• Do you train your leadership team on how to train other staff?

Of course, all of this can occur within your practice without the support of a Group. However how effective are your current initiatives ? Are they at the level you would like them to be? Or could you use some help?

Put simply

If you’re still not sure if joining a Group is right for your business then it might help to consider the following points.


Groups can help you get better pricing on select drugs and services. If you do not want to change your drug options either pick a group that has partnerships with companies who supply your current drug options or you could also continue to go it alone. If your COG is close to the 20% KPI, then is saving more money on drugs as important as looking at what else is impacting your profitability?


Some Groups offer support and resources for your hiring process. Have you looked at what your staff turnover rate has been in the last 2 years? If turnover is low and you have a great team, then maybe you might want to focus on client retention, average client spend and/or visits per year, improving your COG savings or improving your marketing.


Marketing is an interesting concept for Groups. Marketing costs are around 2-4% of your budget and in order to have an effective marketing plan you need an intimate knowledge of your specific target audience and you also need to use your own voice to be authentic. So be cautious of Groups who offer marketing 'done for you' options.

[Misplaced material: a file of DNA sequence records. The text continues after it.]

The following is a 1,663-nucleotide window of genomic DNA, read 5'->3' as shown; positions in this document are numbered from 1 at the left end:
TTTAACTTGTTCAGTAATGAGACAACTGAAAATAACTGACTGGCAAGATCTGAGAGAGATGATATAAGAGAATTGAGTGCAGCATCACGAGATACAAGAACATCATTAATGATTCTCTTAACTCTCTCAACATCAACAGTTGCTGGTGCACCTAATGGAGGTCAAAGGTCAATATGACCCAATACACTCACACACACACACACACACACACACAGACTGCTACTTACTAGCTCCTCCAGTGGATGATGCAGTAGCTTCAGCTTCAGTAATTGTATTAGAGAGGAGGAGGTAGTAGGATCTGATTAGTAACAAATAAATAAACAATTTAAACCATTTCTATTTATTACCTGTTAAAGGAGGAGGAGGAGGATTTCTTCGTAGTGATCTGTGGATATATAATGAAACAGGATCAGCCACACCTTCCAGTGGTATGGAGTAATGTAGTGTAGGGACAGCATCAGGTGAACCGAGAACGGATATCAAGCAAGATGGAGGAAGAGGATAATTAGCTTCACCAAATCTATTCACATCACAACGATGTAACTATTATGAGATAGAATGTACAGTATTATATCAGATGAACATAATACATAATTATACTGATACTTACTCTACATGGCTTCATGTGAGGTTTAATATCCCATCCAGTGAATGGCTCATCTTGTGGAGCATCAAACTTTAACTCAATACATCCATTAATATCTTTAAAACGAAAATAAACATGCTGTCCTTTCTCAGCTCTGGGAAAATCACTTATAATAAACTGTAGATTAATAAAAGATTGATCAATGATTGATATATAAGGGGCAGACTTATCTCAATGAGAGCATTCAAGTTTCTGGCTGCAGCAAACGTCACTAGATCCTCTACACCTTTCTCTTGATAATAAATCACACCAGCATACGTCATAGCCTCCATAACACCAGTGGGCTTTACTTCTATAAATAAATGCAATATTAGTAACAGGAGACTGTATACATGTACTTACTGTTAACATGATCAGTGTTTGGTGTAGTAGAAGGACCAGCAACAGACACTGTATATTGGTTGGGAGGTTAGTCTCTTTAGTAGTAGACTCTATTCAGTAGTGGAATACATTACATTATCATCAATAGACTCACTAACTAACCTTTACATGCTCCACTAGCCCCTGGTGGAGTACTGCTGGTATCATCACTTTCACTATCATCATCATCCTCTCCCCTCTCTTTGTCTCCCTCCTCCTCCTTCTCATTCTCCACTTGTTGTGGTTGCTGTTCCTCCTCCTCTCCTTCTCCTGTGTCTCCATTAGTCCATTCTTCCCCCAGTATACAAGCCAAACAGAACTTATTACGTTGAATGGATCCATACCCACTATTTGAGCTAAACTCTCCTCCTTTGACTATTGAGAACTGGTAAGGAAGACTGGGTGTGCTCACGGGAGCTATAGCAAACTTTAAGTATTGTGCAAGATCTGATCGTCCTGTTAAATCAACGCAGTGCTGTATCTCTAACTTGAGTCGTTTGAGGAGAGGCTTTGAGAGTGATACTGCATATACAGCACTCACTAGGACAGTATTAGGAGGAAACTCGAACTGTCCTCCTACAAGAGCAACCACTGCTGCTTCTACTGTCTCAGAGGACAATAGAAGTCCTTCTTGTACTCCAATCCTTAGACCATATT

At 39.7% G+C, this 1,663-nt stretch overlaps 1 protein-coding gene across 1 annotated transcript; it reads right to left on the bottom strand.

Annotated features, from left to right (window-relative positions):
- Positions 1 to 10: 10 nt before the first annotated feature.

The flip side would be a Group that offers structures and strategies to help you to create your own marketing plans and training for your leadership team on how to implement them. How important is getting new clients through the door versus having an engaged and well-trained team to keep your clients happy?

Food for thought

Hopefully these points have given you some food for thought. Looking at the current Australian Vet Practice landscape, currently about 10% of the vet practices are in some sort of Group or another. This means they are getting some or all of the following:

1.  Better pricing for products and services,

2.  HR support,

3.  IT support,

4.  Management support and training, and

5.  Marketing assistance

- granted all at a “cost”.

What does this mean for your practice?

Well you still have a number of choices. You can either:

1.  Upskill yourself and your staff and go it alone,

2.  Hire a consultant to help you,

3.  Join a Buying Group (with or without management support),

4.  Sell your practice to a Group, or

5.  Work out your own succession/retirement plan.

To be honest no way is better than another.

The only thing that is certain is those who give it careful consideration and decide on a plan for the future will inevitably be better off. 

If you have any questions for Tracey, just ask them in the Comments section below.

Click here to read Part 2 in the series:  Choosing a veterinary buying group? Use your hiring process!

About Tracy

Tracy has over 25 years experience in the veterinary industry, having worked as a nurse, practice manager, practice owner, industry rep, several buying groups and now Senior Practice Advisor for Vettr

She is passionate about finding ways to help businesses improve and grow. Mentoring staff to achieve their potential along with customer service and marketing are some of the key areas she enjoys.  If you would like to get in contact feel free to email